Several activists and scholars have criticized the practice of limiting hate speech. Civil liberties activist Nadine Strossen says that, while efforts to censor hate speech have the goal of protecting the most vulnerable, they are ineffective and may have the opposite effect: disadvantaged and ethnic minorities being charged with violating laws against hate speech.[35] Kim Holmes, Vice President of the conservative Heritage Foundation and a critic of hate speech theory, has argued that it "assumes bad faith on the part of people regardless of their stated intentions" and that it "obliterates the ethical responsibility of the individual".[36] Rebecca Ruth Gould, a professor of Islamic and Comparative Literature at the University of Birmingham, argues that laws against hate speech constitute viewpoint discrimination (which is prohibited by the First Amendment in the United States) as the legal system punishes some viewpoints but not others.[37] Other scholars, such as Gideon Elford, argue instead that "insofar as hate speech regulation targets the consequences of speech that are contingently connected with the substance of what is expressed then it is viewpoint discriminatory in only an indirect sense."[38] John Bennett argues that restricting hate speech relies on questionable conceptual and empirical foundations[39] and is reminiscent of efforts by totalitarian regimes to control the thoughts of their citizens.[40]

Miisa Kreandner and Eriz Henze argue that hate speech laws are arbitrary, as they only protect some categories of people but not others.[41][42] Henze argues the only way to resolve this problem without abolishing hate speech laws would be to extend them to all possible conceivable categories, which Henze argues would amount to totalitarian control over speech.[43]

Michael Conklin argues that there are benefits to hate speech that are often overlooked. He contends that allowing hate speech provides a more accurate view of the human condition, provides opportunities to change people's minds, and identifies certain people that may need to be avoided in certain circumstances.[44] According to one psychological research study, a high degree of psychopathy is "a significant predictor" for involvement in online hate activity, while none of the other 7 potential factors examined were found to have a statistically significant predictive power.[45]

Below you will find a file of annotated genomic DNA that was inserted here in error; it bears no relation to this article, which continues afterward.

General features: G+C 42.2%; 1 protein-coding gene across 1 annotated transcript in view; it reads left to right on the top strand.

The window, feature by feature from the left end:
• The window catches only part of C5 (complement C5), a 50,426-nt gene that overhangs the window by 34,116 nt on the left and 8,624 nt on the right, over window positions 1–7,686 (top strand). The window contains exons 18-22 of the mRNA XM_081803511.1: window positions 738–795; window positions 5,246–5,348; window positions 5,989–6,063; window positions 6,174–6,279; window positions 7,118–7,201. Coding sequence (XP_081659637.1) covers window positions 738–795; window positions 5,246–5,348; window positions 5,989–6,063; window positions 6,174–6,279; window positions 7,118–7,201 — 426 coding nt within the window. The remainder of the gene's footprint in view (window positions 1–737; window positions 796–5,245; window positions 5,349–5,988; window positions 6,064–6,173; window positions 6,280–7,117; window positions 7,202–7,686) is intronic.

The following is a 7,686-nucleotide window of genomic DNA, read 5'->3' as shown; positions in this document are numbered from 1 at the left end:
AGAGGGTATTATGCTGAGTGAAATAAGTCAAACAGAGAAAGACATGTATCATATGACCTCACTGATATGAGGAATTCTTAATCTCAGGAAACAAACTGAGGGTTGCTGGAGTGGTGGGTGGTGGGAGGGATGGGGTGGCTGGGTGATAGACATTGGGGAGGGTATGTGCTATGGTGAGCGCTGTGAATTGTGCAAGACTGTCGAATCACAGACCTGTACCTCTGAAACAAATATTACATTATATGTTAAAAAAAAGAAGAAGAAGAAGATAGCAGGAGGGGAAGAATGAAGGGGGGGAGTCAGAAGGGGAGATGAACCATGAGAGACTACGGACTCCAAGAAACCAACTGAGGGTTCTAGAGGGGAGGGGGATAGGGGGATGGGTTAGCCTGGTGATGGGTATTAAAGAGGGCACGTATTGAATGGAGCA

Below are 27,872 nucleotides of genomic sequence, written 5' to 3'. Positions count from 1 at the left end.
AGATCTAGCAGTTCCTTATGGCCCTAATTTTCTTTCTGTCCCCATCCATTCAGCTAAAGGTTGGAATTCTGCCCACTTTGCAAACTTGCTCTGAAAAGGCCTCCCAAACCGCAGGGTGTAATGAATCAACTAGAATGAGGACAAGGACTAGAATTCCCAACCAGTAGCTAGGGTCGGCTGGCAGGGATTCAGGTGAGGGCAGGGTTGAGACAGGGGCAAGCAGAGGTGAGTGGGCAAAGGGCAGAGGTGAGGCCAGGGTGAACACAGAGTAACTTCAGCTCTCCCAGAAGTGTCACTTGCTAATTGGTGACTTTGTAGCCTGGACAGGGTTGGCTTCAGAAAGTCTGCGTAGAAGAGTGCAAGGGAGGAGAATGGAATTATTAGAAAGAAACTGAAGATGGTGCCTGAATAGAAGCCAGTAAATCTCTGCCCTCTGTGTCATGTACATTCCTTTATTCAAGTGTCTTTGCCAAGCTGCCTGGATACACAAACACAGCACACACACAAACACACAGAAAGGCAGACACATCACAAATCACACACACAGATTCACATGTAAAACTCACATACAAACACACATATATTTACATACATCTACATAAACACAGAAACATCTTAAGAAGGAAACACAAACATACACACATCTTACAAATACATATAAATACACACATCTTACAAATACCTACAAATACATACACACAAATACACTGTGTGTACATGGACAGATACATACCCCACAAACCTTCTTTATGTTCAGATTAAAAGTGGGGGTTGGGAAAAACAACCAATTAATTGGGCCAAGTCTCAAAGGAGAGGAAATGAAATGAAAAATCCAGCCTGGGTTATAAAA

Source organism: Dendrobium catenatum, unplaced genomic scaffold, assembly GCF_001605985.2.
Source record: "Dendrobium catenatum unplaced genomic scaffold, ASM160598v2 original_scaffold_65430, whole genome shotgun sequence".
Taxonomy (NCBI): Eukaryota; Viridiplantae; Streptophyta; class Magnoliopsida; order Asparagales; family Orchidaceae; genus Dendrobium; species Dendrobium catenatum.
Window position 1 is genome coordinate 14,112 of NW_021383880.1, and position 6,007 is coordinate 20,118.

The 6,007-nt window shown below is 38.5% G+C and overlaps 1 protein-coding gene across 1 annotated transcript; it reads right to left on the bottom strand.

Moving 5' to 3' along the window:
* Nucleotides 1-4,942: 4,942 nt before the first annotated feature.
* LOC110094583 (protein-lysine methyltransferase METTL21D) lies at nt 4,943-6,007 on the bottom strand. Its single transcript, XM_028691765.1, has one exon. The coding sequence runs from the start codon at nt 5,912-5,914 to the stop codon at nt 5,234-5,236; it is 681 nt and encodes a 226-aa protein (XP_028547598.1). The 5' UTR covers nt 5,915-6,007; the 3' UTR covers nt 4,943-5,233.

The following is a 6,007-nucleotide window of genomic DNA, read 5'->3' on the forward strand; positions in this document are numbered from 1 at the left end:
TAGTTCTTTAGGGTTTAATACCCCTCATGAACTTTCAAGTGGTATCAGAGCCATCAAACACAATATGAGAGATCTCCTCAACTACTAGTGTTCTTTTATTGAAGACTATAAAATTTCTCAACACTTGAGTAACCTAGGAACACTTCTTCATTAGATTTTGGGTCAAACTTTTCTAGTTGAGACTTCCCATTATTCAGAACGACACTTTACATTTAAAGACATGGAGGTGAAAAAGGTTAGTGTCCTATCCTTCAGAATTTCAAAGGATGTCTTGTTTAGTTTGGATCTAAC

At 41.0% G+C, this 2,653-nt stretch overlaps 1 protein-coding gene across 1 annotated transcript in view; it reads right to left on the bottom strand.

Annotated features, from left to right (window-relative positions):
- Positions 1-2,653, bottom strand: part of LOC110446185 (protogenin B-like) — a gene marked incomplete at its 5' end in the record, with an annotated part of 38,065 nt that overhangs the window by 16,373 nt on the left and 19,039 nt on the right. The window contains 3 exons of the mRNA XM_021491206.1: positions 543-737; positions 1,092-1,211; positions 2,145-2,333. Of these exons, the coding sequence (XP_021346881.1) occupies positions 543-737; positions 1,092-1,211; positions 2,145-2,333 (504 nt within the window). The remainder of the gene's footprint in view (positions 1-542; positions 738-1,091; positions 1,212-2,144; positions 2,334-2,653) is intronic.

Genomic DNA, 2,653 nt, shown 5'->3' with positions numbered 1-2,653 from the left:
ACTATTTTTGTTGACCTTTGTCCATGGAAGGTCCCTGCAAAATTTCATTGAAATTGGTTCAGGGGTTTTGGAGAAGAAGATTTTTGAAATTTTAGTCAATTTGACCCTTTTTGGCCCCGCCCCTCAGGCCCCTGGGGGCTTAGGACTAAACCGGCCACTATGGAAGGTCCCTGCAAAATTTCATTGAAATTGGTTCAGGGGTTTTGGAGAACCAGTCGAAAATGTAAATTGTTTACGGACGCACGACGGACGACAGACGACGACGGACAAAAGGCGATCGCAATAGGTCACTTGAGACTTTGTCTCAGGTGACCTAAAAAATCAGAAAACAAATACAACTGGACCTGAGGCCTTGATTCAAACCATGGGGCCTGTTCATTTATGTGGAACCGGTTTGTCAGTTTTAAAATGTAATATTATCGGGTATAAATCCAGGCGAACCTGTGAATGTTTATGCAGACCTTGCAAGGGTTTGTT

Political philosopher Jeffrey W. Howard considers the popular framing of hate speech as "free speech vs. other political values" as a mischaracterization. He refers to this as the "balancing model", and says it seeks to weigh the benefit of free speech against other values such as dignity and equality for historically marginalized groups. Instead, he believes that the crux of debate should be whether or not freedom of expression is inclusive of hate speech.[24] Research indicates that when people support censoring hate speech, they are motivated more by concerns about the effects the speech has on others than they are about its effects on themselves.[46] Women are somewhat more likely than men to support censoring hate speech due to greater perceived harm of hate speech, which some researchers believe may be due to gender differences in empathy towards targets of hate speech.[47]


  1. ^ "hate speech". dictionary.cambridge.org.
  2. ^ John T. Nockleby, "Hate Speech," in Encyclopedia of the American Constitution, eds. Leonard W. Levy and Kenneth L. Karst, vol. 3 (2nd ed., Detroit: Macmillan Reference USA, 2000, pp. 1277–1279); quoted by Brown-Sica, Margaret; Beall, Jeffrey (2008). "Library 2.0 and the Problem of Hate Speech". Electronic Journal of Academic and Special Librarianship. 9 (2). Retrieved 22 June 2021.